“Norko Realism” by Travis Jeppesen for Art in America gives an overview of the contemporary art world in North Korea. Jeppesen explains the style, “This is a socialist, yet also ultranationalist, “realism” that belongs strictly to the Korean people north of the 38th parallel, and cannot be understood apart from their ideology-infused quotidian life, which has existed for a relatively brief span of time (since the DPRK’s founding in 1948).” He also explains the expectations and boundaries that established for the art community in the DRPK (Art in America).
“Is Yellow Fever an Expression of Pedophilic Tendencies?” The main question of the article asks if “Yellow Fever, is it a multicultural symbol or a pedophilic fetish?” Overall, I think there needs to be more research to support the arguments in the article but this part stood out to me: “The sexualisation of Asian women and the equivalent desexualisation of Asian men is [also] reflected in the American popular culture […]” (Love Love China).
“Defining Racism in Korea” was sparked by controversy regarding racism and the Ebola outbreak; it gives a brief introduction of the roots of racism in Korea. Racism is a complicated topic in most countries and cultures, “Korean racism, however, must be understood differently from its Western cousin, experts say. It is a complex product of the country’s colonial history, postwar American influence and military presence, rapid economic development as well as patriotism that takes a special pride in its “ethnic homogeneity,” according to professor Kim Hyun-mee from Yonsei University” (Korean Herald).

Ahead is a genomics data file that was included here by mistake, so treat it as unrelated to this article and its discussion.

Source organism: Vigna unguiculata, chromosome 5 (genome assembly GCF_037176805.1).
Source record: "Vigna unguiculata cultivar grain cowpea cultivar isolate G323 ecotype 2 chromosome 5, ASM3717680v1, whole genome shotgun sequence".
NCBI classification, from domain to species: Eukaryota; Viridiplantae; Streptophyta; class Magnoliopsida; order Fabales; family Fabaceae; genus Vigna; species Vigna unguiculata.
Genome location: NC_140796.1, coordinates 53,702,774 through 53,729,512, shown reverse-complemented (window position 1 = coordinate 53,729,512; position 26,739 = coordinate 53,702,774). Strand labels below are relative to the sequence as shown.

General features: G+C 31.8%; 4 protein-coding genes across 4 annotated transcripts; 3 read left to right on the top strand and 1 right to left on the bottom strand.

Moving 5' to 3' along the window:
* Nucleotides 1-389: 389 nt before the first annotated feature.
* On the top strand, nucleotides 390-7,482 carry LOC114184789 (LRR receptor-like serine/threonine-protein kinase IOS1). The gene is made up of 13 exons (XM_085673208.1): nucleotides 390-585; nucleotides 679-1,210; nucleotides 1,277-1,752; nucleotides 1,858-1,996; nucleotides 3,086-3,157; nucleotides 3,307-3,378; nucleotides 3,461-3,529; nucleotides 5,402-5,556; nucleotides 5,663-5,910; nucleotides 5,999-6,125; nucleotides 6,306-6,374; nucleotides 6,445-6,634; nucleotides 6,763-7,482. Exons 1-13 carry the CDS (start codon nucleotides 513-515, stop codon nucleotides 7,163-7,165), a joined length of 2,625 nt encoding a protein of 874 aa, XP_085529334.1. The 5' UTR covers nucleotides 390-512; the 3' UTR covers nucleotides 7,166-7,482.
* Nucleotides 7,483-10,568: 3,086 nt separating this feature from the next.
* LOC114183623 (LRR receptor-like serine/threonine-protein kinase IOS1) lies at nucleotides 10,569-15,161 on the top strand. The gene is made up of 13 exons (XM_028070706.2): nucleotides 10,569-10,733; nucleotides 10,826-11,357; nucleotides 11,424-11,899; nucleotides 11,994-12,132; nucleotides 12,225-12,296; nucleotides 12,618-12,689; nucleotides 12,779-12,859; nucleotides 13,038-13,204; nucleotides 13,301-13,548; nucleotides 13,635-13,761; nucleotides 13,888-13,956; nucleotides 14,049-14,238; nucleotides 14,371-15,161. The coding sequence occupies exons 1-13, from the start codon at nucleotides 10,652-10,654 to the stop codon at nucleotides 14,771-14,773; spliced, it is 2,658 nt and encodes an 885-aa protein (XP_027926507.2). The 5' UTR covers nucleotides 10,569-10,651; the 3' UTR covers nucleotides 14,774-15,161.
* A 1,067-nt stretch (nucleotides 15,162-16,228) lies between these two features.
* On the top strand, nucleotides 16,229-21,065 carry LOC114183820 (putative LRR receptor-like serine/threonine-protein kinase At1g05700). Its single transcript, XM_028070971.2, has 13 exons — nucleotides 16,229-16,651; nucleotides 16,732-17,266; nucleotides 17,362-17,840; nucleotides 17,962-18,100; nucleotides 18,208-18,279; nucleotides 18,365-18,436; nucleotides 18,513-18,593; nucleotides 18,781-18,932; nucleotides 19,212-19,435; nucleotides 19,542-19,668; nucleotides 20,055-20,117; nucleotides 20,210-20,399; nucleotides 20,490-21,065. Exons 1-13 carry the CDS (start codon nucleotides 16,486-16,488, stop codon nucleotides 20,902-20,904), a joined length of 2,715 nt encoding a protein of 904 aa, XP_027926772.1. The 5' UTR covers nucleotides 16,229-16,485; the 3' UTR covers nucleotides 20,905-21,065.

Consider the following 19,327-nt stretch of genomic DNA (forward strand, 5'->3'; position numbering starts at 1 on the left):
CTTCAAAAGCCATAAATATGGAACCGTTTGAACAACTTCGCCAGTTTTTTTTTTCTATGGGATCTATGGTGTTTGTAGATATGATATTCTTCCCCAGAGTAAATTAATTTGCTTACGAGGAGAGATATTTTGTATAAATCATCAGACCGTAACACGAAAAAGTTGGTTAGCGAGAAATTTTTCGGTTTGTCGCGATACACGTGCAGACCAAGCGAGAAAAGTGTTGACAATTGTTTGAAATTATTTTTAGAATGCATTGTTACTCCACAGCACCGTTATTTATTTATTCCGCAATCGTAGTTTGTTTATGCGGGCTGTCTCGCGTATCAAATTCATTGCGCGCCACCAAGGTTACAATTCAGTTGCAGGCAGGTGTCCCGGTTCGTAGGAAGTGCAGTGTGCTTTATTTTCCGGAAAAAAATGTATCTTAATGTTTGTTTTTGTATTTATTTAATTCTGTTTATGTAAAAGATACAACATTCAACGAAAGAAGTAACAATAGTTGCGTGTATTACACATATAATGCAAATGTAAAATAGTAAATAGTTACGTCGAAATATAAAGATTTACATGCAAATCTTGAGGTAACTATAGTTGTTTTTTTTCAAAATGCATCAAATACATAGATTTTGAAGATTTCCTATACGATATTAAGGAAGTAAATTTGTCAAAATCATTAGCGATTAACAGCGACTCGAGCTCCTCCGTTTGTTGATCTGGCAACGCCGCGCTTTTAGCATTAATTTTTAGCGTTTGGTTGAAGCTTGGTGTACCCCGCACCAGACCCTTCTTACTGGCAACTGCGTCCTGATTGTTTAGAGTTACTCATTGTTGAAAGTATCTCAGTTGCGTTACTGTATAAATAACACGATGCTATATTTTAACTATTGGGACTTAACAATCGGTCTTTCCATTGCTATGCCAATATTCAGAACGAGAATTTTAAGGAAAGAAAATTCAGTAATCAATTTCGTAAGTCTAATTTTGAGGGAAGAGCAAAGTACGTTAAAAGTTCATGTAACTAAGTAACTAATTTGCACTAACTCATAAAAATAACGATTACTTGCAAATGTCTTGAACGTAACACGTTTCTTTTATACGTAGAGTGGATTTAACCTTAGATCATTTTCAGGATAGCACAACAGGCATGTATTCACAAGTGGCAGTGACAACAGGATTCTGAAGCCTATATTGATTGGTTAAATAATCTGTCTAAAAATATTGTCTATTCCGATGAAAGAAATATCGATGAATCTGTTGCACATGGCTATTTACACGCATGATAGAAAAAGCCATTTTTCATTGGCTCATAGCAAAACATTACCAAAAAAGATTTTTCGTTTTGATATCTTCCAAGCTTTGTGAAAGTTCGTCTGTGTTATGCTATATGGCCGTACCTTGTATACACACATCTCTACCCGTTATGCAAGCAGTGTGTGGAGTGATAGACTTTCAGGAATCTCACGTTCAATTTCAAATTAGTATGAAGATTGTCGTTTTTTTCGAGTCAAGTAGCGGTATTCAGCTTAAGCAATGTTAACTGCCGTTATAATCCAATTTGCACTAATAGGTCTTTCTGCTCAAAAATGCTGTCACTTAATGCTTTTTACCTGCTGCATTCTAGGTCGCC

“Wife’s Memory” is a Korean comic (with English translations). (I found it via The Grand Narrative.) The comic is heartbreaking and heartwarming.
On Friday I shared a collection of links as a quick way to get to know what is going on at the Gwangju Biennale this year.
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Not exactly something to read but very important, North Korean exiles will be speaking at a conference next week. “This is the first time that prominent North Korean exiles will speak publicly in a conference about the functioning of this totalitarian state. Some of them have only recently fled North Korea. All of the speakers held important positions in the regime as high-ranking officials, politicians or party cadres.”
Posted: September 14th, 2014 | Author: Kate | Filed under: Sunday Morning Coffee, Visual and Critical Studies | Tags: Art in America, comic, Ebola, Gwangju Biennale, IIAS, Korean comic, Korean Herald, Love Love China, North Korea, racism, South Korea, The Grand Narrative, Travis Jeppesen, Wife's Memory, Yellow Fever | 2 Comments »
Opening Ceremony of the Gwangju Biennale via gwangjubiennale.org